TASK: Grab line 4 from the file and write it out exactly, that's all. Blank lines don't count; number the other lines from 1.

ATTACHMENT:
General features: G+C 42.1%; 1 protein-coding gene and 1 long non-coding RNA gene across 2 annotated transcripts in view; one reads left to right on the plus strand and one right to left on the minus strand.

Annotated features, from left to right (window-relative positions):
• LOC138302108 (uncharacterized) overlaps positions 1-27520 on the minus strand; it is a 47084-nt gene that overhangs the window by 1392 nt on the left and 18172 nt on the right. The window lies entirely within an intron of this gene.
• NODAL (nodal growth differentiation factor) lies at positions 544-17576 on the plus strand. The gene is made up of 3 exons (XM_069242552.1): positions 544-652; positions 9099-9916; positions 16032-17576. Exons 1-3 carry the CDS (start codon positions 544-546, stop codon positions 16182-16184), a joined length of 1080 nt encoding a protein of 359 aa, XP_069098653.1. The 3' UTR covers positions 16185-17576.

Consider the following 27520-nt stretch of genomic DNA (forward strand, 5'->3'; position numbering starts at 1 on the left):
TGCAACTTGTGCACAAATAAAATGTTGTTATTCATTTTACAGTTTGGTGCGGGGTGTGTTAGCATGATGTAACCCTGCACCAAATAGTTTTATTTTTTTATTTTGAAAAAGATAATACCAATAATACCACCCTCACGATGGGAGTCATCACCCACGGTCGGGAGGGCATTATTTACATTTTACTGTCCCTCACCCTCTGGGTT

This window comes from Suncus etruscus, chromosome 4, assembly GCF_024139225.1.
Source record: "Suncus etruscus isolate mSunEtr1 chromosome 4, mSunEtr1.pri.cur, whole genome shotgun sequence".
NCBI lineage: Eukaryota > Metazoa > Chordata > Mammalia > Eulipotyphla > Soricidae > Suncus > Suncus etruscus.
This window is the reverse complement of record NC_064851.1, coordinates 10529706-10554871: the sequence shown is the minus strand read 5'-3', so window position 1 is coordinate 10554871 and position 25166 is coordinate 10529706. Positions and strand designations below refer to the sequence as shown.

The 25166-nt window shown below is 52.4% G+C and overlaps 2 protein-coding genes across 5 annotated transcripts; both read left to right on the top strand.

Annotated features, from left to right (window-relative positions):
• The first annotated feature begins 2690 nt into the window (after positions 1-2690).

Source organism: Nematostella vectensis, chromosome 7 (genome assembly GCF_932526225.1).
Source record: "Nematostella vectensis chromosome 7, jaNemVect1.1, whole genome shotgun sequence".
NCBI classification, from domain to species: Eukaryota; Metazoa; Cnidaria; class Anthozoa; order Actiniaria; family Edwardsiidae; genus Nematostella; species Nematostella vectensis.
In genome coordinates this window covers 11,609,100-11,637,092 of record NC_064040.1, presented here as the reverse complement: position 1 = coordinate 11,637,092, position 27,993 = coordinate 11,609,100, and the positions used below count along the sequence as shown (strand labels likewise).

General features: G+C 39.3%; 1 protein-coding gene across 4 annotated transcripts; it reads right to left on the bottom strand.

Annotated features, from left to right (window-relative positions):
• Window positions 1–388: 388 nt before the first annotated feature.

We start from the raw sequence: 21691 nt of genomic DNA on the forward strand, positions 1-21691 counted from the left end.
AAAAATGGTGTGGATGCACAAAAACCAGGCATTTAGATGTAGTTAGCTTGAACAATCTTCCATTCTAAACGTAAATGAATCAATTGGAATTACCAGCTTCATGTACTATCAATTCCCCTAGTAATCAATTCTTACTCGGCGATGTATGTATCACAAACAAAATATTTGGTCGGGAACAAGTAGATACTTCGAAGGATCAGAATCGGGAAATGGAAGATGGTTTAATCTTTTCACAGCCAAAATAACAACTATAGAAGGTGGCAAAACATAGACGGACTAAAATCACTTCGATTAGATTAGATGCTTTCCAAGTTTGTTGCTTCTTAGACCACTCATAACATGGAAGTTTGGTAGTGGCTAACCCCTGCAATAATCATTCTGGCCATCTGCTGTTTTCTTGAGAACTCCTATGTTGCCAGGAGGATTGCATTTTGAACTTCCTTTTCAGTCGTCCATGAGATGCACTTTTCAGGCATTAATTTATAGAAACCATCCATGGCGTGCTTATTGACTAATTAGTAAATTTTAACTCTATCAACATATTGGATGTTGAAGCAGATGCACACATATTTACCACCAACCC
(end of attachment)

• NODAL (nodal growth differentiation factor) lies at positions 544-17576 on the plus strand. The gene is made up of 3 exons (XM_069242552.1): positions 544-652; positions 9099-9916; positions 16032-17576. Exons 1-3 carry the CDS (start codon positions 544-546, stop codon positions 16182-16184), a joined length of 1080 nt encoding a protein of 359 aa, XP_069098653.1. The 3' UTR covers positions 16185-17576.